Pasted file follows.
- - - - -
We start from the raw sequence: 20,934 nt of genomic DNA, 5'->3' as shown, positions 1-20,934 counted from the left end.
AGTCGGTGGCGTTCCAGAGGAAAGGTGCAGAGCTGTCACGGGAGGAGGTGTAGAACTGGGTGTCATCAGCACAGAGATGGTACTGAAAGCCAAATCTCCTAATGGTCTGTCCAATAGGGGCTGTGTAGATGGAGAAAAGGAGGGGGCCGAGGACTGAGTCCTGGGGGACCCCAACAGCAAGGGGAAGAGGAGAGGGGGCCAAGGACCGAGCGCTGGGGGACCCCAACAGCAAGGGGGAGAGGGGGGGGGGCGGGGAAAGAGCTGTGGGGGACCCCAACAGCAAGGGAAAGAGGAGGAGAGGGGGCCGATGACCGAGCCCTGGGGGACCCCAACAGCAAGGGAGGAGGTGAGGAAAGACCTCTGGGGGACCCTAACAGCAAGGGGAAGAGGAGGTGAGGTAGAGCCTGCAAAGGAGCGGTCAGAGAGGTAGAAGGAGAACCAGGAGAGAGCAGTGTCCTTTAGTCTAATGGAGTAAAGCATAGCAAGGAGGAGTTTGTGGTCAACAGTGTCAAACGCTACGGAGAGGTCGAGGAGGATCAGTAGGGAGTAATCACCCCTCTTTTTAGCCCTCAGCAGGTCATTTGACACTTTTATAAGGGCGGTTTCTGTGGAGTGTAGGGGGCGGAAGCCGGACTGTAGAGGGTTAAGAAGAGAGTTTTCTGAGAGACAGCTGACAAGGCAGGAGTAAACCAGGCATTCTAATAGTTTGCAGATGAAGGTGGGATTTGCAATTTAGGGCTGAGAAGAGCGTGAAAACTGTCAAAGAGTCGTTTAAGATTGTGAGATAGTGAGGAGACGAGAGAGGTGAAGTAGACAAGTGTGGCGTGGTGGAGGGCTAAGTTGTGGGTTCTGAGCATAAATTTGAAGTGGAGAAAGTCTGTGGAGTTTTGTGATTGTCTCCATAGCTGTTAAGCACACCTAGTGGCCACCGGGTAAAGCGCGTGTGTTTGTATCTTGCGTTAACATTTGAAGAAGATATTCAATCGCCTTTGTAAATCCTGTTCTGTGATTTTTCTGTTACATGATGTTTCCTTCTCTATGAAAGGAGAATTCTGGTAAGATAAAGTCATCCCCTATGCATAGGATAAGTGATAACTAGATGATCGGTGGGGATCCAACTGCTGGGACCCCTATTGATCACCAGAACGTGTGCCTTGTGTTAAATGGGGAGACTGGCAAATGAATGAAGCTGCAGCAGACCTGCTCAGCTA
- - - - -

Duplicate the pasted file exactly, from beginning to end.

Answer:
We start from the raw sequence: 20,934 nt of genomic DNA, 5'->3' as shown, positions 1-20,934 counted from the left end.
AGTCGGTGGCGTTCCAGAGGAAAGGTGCAGAGCTGTCACGGGAGGAGGTGTAGAACTGGGTGTCATCAGCACAGAGATGGTACTGAAAGCCAAATCTCCTAATGGTCTGTCCAATAGGGGCTGTGTAGATGGAGAAAAGGAGGGGGCCGAGGACTGAGTCCTGGGGGACCCCAACAGCAAGGGGAAGAGGAGAGGGGGCCAAGGACCGAGCGCTGGGGGACCCCAACAGCAAGGGGGAGAGGGGGGGGGGCGGGGAAAGAGCTGTGGGGGACCCCAACAGCAAGGGAAAGAGGAGGAGAGGGGGCCGATGACCGAGCCCTGGGGGACCCCAACAGCAAGGGAGGAGGTGAGGAAAGACCTCTGGGGGACCCTAACAGCAAGGGGAAGAGGAGGTGAGGTAGAGCCTGCAAAGGAGCGGTCAGAGAGGTAGAAGGAGAACCAGGAGAGAGCAGTGTCCTTTAGTCTAATGGAGTAAAGCATAGCAAGGAGGAGTTTGTGGTCAACAGTGTCAAACGCTACGGAGAGGTCGAGGAGGATCAGTAGGGAGTAATCACCCCTCTTTTTAGCCCTCAGCAGGTCATTTGACACTTTTATAAGGGCGGTTTCTGTGGAGTGTAGGGGGCGGAAGCCGGACTGTAGAGGGTTAAGAAGAGAGTTTTCTGAGAGACAGCTGACAAGGCAGGAGTAAACCAGGCATTCTAATAGTTTGCAGATGAAGGTGGGATTTGCAATTTAGGGCTGAGAAGAGCGTGAAAACTGTCAAAGAGTCGTTTAAGATTGTGAGATAGTGAGGAGACGAGAGAGGTGAAGTAGACAAGTGTGGCGTGGTGGAGGGCTAAGTTGTGGGTTCTGAGCATAAATTTGAAGTGGAGAAAGTCTGTGGAGTTTTGTGATTGTCTCCATAGCTGTTAAGCACACCTAGTGGCCACCGGGTAAAGCGCGTGTGTTTGTATCTTGCGTTAACATTTGAAGAAGATATTCAATCGCCTTTGTAAATCCTGTTCTGTGATTTTTCTGTTACATGATGTTTCCTTCTCTATGAAAGGAGAATTCTGGTAAGATAAAGTCATCCCCTATGCATAGGATAAGTGATAACTAGATGATCGGTGGGGATCCAACTGCTGGGACCCCTATTGATCACCAGAACGTGTGCCTTGTGTTAAATGGGGAGACTGGCAAATGAATGAAGCTGCAGCAGACCTGCTCAGCTA